Token economies are a behavioral technique commonly used in relational contexts to create structured learning environments which provide consistent opportunities for reinforcement of positive behaviors- for example, by teachers in classrooms, parents in their homes, and floor staff and counselors in residential treatment facilities. Token economies work by establishing a set of desired behaviors or expectations for participants to follow which can then be monitored and visually represented (e.g., as a token or as points marked on a chart) allowing each participant to be rewarded for positive behavioral performance by tokens or points (immediate reinforcer) which can be saved up and later exchanged for larger and more meaningful reinforcers (e.g., social privileges like going to a concert with friends or a tangible objects like a smart phone).
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When using token economies, it is important that participants understand that reinforcers are contingent upon concrete and specific behaviors, that the behavioral guidelines required to earn tokens are attainable and realistic, and that frequent opportunities are provided to exchange tokens for a variety of meaningful and motivating reinforcers. Token economies are often used with children who may struggle to stay on task in some social situations, for example, children diagnosed with autism or ADHD.
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Biofeedback describes an intentional process of monitoring and behaviorally responding to physiological responses in the body (e.g., heart rate, blood pressure, skin temperature, sweat gland activity, muscle tension, breathing rate, cortisol levels, and/or neural brain wave patterns). Clients who learn to monitor and becoming aware of their body’s physiological responses in reaction to certain stress inducing thoughts or situations, may be able to learn to anticipate these bodily responses and to engage in behaviors like diaphragmatic breathing and progressive muscle relaxation that can help to counteract stress responses in the body (e.g., through lowering blood pressure or decreasing heart rate). Biofeedback has been used to help address clients symptoms related to anxiety, pain management, traumatic brain injury, difficulty sleeping, ADHD, and depression (Meyers & Young, 2012; Seligman & Reichenberg, 2014).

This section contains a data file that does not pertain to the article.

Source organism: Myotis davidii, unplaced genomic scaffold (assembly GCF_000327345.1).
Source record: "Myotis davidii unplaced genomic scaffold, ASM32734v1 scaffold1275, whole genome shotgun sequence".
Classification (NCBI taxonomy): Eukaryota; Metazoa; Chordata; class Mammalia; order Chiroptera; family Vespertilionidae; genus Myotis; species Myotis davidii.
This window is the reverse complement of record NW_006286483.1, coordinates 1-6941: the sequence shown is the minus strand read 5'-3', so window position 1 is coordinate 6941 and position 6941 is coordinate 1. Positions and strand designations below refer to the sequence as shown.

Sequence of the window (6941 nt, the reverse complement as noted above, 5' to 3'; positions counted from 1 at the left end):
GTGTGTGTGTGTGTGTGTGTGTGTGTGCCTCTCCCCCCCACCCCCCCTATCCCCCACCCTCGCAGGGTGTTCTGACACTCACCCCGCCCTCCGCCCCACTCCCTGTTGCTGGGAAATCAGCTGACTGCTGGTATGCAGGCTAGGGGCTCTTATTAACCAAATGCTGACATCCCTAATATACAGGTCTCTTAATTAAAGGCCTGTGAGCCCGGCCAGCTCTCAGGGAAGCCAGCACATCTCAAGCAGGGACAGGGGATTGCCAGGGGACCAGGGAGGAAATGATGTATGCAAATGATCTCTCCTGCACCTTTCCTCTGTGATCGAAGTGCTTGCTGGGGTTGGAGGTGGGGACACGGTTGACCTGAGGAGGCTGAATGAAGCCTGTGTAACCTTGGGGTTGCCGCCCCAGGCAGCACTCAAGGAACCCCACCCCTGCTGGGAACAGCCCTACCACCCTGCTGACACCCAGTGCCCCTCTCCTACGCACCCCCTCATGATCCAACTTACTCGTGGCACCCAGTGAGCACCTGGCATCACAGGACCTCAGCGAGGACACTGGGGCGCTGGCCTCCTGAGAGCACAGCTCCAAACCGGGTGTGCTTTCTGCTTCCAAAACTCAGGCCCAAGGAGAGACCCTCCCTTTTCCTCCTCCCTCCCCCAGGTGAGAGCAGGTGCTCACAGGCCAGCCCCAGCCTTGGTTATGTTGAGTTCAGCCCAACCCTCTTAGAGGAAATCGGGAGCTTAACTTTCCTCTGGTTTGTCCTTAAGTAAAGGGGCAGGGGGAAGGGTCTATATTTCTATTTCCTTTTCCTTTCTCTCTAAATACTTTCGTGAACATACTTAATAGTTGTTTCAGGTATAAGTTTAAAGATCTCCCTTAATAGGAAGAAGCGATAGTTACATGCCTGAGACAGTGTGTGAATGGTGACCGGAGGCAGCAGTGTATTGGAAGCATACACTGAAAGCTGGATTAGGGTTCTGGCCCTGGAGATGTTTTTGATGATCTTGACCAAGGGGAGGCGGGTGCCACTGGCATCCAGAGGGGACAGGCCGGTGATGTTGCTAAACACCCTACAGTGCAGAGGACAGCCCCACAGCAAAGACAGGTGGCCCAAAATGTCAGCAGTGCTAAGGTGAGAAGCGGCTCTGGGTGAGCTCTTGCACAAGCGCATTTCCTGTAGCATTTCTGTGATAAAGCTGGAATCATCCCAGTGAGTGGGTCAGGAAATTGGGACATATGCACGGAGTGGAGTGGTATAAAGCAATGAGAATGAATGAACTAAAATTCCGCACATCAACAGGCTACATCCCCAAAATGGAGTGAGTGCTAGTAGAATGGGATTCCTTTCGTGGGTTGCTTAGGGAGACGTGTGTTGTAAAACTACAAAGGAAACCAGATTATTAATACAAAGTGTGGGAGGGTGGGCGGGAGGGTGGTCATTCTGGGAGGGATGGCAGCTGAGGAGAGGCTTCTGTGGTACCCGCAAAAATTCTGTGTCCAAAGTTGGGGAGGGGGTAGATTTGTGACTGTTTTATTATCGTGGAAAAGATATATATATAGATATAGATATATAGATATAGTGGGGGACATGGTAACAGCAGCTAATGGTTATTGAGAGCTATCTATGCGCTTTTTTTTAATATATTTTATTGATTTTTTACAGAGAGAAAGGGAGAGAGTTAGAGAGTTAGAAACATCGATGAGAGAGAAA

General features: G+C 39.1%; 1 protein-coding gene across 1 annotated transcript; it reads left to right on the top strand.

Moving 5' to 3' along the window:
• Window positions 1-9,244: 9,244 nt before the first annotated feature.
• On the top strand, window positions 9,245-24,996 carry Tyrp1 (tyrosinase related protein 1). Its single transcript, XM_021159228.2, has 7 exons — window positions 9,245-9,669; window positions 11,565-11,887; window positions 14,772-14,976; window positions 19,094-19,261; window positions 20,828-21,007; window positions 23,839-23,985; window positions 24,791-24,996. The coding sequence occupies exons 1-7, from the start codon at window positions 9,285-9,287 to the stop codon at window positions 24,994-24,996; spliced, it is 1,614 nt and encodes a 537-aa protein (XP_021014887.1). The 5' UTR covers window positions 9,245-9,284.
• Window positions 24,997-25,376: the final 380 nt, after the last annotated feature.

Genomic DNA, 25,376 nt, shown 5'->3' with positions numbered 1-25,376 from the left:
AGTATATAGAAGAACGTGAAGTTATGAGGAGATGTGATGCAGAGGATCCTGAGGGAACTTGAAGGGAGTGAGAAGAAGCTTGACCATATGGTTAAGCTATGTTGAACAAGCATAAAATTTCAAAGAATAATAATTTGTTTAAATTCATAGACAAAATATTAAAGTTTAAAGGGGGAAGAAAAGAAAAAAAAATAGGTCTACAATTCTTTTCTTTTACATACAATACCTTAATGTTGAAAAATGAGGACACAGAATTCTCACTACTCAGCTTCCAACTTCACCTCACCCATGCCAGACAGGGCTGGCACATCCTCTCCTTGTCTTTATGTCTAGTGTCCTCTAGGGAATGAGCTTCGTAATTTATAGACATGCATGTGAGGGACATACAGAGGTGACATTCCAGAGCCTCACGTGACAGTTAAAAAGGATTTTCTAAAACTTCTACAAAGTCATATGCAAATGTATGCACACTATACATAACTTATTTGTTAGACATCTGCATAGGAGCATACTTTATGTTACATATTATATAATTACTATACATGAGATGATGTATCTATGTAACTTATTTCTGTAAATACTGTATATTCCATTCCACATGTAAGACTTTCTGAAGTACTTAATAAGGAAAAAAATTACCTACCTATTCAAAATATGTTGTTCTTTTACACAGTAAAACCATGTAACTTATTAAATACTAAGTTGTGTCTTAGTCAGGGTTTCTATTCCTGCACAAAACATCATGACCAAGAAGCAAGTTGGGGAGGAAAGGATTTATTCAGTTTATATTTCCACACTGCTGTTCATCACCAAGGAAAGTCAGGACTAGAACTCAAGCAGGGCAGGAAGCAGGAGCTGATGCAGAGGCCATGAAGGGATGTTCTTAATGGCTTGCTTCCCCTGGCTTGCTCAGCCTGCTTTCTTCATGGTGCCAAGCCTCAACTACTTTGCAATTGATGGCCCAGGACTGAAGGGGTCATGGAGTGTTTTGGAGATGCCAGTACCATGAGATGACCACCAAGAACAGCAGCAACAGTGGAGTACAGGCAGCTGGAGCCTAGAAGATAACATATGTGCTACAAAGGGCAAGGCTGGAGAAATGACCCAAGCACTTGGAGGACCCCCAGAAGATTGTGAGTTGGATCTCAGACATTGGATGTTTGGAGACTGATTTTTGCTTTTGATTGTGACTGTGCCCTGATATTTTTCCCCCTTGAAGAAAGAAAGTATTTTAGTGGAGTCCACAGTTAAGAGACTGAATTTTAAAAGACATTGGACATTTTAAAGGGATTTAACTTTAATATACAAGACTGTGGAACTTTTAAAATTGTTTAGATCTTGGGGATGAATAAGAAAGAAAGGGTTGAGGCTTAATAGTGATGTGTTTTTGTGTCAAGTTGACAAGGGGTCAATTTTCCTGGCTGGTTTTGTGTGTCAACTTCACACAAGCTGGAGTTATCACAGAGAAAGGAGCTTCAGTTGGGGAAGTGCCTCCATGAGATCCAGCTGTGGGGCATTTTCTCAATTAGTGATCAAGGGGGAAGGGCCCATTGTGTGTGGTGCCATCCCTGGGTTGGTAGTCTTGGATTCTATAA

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Diaphragmatic breathing is a behavioral relaxation technique which involves taking slow, deep breaths in through the nose, pulling air all the way down into the abdomen, expanding the diaphragm, and then exhaling out through the mouth. Diaphragmatic breathing might be thought of as the opposite of shallow breathing which occurs in the upper chest area.
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Progressive muscle relaxation is a behavioral relaxation technique which involves focusing on and selecting specific muscle groupings and then sequentially tensing and relaxing the muscles within each muscle grouping. It is common for counselors to teach and practice behavioral techniques such as mindfulness meditation, diaphragmatic breathing, and progressive muscle relaxation with clients in session and then to encourage clients to use these techniques between counseling appointments. For example, a client who discloses intense feelings of self doubt and anxiety prior to speaking in front of their coworkers might be encouraged to practice diaphragmatic breathing immediately before a business meeting or presentation.
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